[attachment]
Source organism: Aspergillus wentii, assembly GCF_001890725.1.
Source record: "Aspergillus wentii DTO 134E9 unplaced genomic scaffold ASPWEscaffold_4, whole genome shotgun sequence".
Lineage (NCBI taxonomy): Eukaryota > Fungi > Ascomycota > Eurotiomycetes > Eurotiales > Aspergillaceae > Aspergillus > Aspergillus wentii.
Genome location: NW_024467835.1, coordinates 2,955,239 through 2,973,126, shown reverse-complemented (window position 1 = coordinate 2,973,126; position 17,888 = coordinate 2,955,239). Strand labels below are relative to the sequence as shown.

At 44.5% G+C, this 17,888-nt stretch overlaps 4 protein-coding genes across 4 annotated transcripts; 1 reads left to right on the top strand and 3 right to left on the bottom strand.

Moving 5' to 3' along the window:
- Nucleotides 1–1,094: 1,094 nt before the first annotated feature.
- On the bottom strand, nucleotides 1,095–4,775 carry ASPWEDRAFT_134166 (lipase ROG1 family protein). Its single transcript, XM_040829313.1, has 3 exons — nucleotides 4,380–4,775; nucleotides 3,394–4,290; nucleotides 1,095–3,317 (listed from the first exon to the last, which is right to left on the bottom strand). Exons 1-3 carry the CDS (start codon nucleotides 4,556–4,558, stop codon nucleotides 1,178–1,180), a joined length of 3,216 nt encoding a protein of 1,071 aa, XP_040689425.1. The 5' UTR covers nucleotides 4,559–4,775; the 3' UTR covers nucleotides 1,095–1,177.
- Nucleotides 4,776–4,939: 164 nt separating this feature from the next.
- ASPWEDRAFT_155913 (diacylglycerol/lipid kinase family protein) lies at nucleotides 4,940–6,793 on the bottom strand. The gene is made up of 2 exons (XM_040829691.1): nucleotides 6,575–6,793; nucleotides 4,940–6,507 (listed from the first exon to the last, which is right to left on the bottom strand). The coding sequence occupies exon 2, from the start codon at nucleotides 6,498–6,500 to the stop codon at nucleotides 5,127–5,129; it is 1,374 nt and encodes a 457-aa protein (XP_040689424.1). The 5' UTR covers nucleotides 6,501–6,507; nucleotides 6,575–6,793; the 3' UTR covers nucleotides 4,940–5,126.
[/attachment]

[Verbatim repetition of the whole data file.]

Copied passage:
Source organism: Aspergillus wentii, assembly GCF_001890725.1.
Source record: "Aspergillus wentii DTO 134E9 unplaced genomic scaffold ASPWEscaffold_4, whole genome shotgun sequence".
Lineage (NCBI taxonomy): Eukaryota > Fungi > Ascomycota > Eurotiomycetes > Eurotiales > Aspergillaceae > Aspergillus > Aspergillus wentii.
Genome location: NW_024467835.1, coordinates 2,955,239 through 2,973,126, shown reverse-complemented (window position 1 = coordinate 2,973,126; position 17,888 = coordinate 2,955,239). Strand labels below are relative to the sequence as shown.

At 44.5% G+C, this 17,888-nt stretch overlaps 4 protein-coding genes across 4 annotated transcripts; 1 reads left to right on the top strand and 3 right to left on the bottom strand.

Moving 5' to 3' along the window:
- Nucleotides 1–1,094: 1,094 nt before the first annotated feature.
- On the bottom strand, nucleotides 1,095–4,775 carry ASPWEDRAFT_134166 (lipase ROG1 family protein). Its single transcript, XM_040829313.1, has 3 exons — nucleotides 4,380–4,775; nucleotides 3,394–4,290; nucleotides 1,095–3,317 (listed from the first exon to the last, which is right to left on the bottom strand). Exons 1-3 carry the CDS (start codon nucleotides 4,556–4,558, stop codon nucleotides 1,178–1,180), a joined length of 3,216 nt encoding a protein of 1,071 aa, XP_040689425.1. The 5' UTR covers nucleotides 4,559–4,775; the 3' UTR covers nucleotides 1,095–1,177.
- Nucleotides 4,776–4,939: 164 nt separating this feature from the next.
- ASPWEDRAFT_155913 (diacylglycerol/lipid kinase family protein) lies at nucleotides 4,940–6,793 on the bottom strand. The gene is made up of 2 exons (XM_040829691.1): nucleotides 6,575–6,793; nucleotides 4,940–6,507 (listed from the first exon to the last, which is right to left on the bottom strand). The coding sequence occupies exon 2, from the start codon at nucleotides 6,498–6,500 to the stop codon at nucleotides 5,127–5,129; it is 1,374 nt and encodes a 457-aa protein (XP_040689424.1). The 5' UTR covers nucleotides 6,501–6,507; nucleotides 6,575–6,793; the 3' UTR covers nucleotides 4,940–5,126.